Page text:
Later research has gone on to find similar systems in other primates, birds, and humans. This research has clarified what’s going on. The mirror neurons don’t seem to fire based off of particular movements or actions, but instead mirror intentions and goals.

Mind-reading is real… ish.

Our brains interpret and mirror the intentions of others. While primates and birds primarily seem to have mirror neurons in their centers of movement, interestingly humans possess these systems not only in our brain's center of movement, but also in our emotional centers like the “insular cortex […] amygdala, and other limbic areas”[2].

Okay—so the brain is wired for empathy. Why then does empathy often seem so hard? It turns out our brains are conditionally empathetic. We “feel with” most easily for those that are most like us: those that we see as part of our tribe and those that we agree with. Our brains might be built to empathize, but we often do so only selectively. According to Haidt (and other evolutionary psychologists like him) this unique ability for group empathy evolved as a survival mechanism.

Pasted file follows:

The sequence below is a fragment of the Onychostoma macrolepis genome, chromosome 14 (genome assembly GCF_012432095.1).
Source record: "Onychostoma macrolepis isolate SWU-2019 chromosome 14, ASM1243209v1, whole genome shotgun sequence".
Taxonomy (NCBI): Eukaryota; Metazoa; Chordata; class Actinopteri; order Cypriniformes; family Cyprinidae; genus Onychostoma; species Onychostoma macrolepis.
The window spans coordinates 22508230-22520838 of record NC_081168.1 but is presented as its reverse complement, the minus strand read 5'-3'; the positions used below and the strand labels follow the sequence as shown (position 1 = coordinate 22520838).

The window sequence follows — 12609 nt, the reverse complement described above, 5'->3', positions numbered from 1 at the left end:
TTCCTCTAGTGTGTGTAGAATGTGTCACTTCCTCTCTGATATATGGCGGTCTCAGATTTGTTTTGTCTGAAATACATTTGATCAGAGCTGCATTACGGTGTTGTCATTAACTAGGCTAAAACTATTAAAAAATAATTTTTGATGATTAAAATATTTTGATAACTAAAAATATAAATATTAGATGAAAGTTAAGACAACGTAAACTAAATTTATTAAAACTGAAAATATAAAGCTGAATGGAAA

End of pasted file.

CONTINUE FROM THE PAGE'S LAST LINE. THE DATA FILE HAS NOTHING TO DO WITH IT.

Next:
Those that are better able to feel with/for their group survive, and those that can’t empathize— don’t.

I responded to my friend’s question above with two pieces of advice that I will now also leave with you. If you’re seeking to empathize with someone, first, purposefully find some commonalities with them. Get to know them. You’ll find all kinds of things in common. Out of that commonality you’ll have the emotional foundation to try and be empathetic. Your brain will be less opposed to “feeling with” someone if you realize, “Hey, we’re not so different after all!”

Second, try and think about life from their perspective. That seems obvious of course. If you want to empathize with someone, think like them! It might be obvious, but I don’t think it’s something we purposely do very often. Empathy is an emotion, but it’s one we can attempt to engender through perspective-taking. Trying to be empathetic with someone? Ask them about what they’re thinking, feeling, and what they’d like to do about it. You’ll notice that there are ways you think differently. Why is that? Are you perhaps missing some information, or a way of talking about something, that they’ve got?[3]